Agricultural settlement and religious evangelism, the endeavours and theories of frontier, treat the sounds of wilderness much as they do the trees or grasslands – by cutting them down, uprooting them, ploughing them under, transforming them from “worthless” to “valuable.” Making them yield surplus. […] The residential school was part of a process of ethnocide. The plan that shaped these schools, and the attitudes that informed their daily regimens, emerged from the agriculturalists’ need to get rid of hunter-gatherers. These schools represent a dedicated and ruthless attempt to transform the personalities and circumstances of “native people” into… well, what? Farmworkers and industrial labourers? Domestic servants and housewives? All of these, and yet the project is easier to understand as a negative rather than as a positive undertaking. The intention was to stop people being who they were – to ensure that they could no longer live and think and occupy the land as hunter-gatherers. [C]ommunities relate histories, often within their own lifetimes, of extreme loss – of life as well as lands – of genocide and of environmental destruction. This is not the stuff of whimsical nostalgia, the implied image of Grandma and Grandpa in their rocking chairs, sitting on a verandah and yarning their regrets about the way the world is not what it was. To say that accounts of loss are nothing more than the drifting pseudo-memories of the elderly is tantamount to denial of the Holocaust. [I]n “the old days” and “long time ago” their people ate well, lived longer and took better care of one another.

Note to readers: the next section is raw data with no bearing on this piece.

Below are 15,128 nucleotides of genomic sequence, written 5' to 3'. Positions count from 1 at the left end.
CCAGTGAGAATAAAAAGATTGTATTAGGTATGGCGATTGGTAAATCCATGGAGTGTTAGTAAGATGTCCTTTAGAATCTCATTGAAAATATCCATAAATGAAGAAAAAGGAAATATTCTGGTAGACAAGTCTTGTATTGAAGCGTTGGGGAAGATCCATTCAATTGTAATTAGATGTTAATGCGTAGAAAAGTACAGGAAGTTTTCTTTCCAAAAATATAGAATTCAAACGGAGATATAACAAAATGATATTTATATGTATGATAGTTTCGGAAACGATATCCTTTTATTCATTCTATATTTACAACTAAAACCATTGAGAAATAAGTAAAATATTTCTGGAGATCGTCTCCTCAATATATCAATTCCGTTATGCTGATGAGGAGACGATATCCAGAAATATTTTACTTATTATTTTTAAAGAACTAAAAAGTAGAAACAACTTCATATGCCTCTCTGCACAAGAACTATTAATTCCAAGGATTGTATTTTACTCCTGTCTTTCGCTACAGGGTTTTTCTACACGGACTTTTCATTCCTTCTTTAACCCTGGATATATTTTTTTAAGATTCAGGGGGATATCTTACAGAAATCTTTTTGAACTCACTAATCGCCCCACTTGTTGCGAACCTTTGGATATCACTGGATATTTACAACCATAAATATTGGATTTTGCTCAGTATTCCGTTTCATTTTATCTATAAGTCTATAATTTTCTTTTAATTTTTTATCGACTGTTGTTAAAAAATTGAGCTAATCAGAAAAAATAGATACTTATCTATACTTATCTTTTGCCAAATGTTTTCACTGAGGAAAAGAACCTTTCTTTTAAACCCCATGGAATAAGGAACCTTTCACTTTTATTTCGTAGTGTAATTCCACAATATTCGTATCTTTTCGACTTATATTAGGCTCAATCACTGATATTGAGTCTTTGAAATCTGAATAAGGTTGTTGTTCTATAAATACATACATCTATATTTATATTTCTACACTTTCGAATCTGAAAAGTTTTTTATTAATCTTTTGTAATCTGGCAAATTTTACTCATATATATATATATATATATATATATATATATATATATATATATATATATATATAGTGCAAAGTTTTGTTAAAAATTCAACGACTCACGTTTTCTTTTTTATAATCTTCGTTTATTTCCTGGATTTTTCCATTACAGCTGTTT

[…] Hunter-gatherers who survive the attacks against them and their territories are given words for agriculture and words for God, words for local government and advisory committees. In recent times, at the outer edges of the administrative frontier, words for migrant labour and heavy-equipment operating. Words in a new kind of language. The old language must be discarded – or, like parklands within frontier development, it may become an island of folk culture, somewhere to be visited and enjoyed that must never be too noisy.”